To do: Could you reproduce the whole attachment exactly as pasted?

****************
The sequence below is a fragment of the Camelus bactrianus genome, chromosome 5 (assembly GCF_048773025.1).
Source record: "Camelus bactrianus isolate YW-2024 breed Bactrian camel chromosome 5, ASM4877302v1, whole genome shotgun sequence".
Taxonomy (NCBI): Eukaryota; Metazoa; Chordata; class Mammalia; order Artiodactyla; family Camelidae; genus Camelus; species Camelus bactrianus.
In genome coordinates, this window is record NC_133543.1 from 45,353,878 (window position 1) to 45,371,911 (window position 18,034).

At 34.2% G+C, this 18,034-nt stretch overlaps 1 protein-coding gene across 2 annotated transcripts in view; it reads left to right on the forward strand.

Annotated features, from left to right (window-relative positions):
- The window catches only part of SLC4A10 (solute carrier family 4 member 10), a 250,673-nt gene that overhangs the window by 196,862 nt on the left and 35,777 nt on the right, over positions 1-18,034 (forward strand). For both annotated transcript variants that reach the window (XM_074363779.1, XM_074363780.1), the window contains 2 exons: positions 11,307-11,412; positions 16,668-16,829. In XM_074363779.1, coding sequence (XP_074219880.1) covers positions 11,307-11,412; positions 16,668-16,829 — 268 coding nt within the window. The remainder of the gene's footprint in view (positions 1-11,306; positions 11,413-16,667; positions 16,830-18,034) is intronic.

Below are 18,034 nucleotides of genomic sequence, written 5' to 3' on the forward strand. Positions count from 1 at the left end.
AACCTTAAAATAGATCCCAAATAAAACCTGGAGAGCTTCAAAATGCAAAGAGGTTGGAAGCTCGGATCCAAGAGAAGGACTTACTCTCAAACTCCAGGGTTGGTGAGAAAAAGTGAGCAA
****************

The sequence below is a fragment of the Camelus bactrianus genome, chromosome 5 (assembly GCF_048773025.1).
Source record: "Camelus bactrianus isolate YW-2024 breed Bactrian camel chromosome 5, ASM4877302v1, whole genome shotgun sequence".
Taxonomy (NCBI): Eukaryota; Metazoa; Chordata; class Mammalia; order Artiodactyla; family Camelidae; genus Camelus; species Camelus bactrianus.
In genome coordinates, this window is record NC_133543.1 from 45,353,878 (window position 1) to 45,371,911 (window position 18,034).

At 34.2% G+C, this 18,034-nt stretch overlaps 1 protein-coding gene across 2 annotated transcripts in view; it reads left to right on the forward strand.

Annotated features, from left to right (window-relative positions):
- The window catches only part of SLC4A10 (solute carrier family 4 member 10), a 250,673-nt gene that overhangs the window by 196,862 nt on the left and 35,777 nt on the right, over positions 1-18,034 (forward strand). For both annotated transcript variants that reach the window (XM_074363779.1, XM_074363780.1), the window contains 2 exons: positions 11,307-11,412; positions 16,668-16,829. In XM_074363779.1, coding sequence (XP_074219880.1) covers positions 11,307-11,412; positions 16,668-16,829 — 268 coding nt within the window. The remainder of the gene's footprint in view (positions 1-11,306; positions 11,413-16,667; positions 16,830-18,034) is intronic.

Below are 18,034 nucleotides of genomic sequence, written 5' to 3' on the forward strand. Positions count from 1 at the left end.
AACCTTAAAATAGATCCCAAATAAAACCTGGAGAGCTTCAAAATGCAAAGAGGTTGGAAGCTCGGATCCAAGAGAAGGACTTACTCTCAAACTCCAGGGTTGGTGAGAAAAAGTGAGCAA